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Russian President Vladimir Putin speaks during the IOC President's Gala Dinner in Sochi on Feb. 6, 2014.

RIA NOVOSTI/REUTERS

Global leaders and Olympic officials have spent months urging Russia to reverse its anti-gay laws, or at the very least tone down the rhetoric during the Sochi Olympics. Late Wednesday, with the Games in full swing, the Kremlin put forward its response to the criticism, defiantly revealing technical amendments to its anti-gay measures for domestic and foreign adoptions.

The amendments reaffirm new laws passed last year banning same-sex couples from adopting Russian children. The laws also ban adoption by unmarried individuals who live in countries that have legalized same-sex marriage, even applicants who are not gay. Canada is on the list, along with at least 14 other countries, including France and Spain. The only good news? Earlier legislation had left it unclear whether even heterosexual couples from gay-rights-respecting countries such as Canada could adopt. Wednesday's amendments say that, yes, they can.

The timing of the decree this week cannot be a coincidence, and signals Russia has decided to respond to months of criticism by publicly digging in its heels and restating its objections. By discriminating against all single people from countries such as Canada – but not single people from countries without legalized same-sex marriage – Russia is making a statement of its moral outrage at the liberalism of those nations. The stance appears to be intended to appeal to social conservatives in Russia, shoring up President Vladimir Putin's traditional base of support.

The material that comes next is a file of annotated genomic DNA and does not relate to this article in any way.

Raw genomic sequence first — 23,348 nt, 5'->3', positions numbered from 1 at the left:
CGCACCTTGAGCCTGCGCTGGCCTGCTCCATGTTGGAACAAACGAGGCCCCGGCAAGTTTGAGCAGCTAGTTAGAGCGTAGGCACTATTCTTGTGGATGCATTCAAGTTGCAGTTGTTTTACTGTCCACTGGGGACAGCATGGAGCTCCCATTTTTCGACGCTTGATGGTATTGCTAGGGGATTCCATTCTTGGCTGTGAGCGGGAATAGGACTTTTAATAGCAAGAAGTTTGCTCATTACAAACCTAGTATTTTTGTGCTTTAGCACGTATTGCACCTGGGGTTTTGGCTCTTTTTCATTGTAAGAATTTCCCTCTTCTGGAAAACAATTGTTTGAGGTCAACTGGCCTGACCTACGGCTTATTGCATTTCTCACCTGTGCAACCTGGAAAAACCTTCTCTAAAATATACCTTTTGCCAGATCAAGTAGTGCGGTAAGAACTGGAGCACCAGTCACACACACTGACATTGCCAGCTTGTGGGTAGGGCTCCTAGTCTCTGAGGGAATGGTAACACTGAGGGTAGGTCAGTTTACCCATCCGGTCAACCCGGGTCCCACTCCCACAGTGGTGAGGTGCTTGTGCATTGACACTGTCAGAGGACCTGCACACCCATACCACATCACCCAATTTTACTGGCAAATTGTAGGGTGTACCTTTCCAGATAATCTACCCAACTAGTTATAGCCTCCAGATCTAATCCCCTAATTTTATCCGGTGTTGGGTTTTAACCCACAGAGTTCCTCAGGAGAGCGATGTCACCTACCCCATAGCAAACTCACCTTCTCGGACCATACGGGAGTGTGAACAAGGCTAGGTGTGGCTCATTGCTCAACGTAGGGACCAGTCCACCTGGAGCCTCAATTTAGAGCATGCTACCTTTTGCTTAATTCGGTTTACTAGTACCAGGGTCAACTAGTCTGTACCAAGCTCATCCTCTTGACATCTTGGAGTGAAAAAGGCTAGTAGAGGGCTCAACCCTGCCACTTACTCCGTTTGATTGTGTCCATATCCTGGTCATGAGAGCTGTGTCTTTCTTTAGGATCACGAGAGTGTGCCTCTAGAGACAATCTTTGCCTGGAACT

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Russia's moves won't change rules or laws in tolerant countries such as Canada, but they will harm Russia's neediest: children living in orphanages and waiting for adoption. Russia is the world's second largest source of foreign adoptions, after China. According to UNICEF, in 2012 the country had 740,000 orphans. Other aid organizations estimate the number at 2.5 million to 4 million, if street children are included.

The Russian government has been trying to encourage more of its own citizens to adopt, but there were a mere 6,000 domestic adoptions in 2012. For the foreseeable future, the vast majority of Russian orphans have little hope of finding a family in their home country. By cutting off many loving parents from countries such as Canada, the Russian government is turning its most vulnerable children into collateral damage in its war on gay rights.

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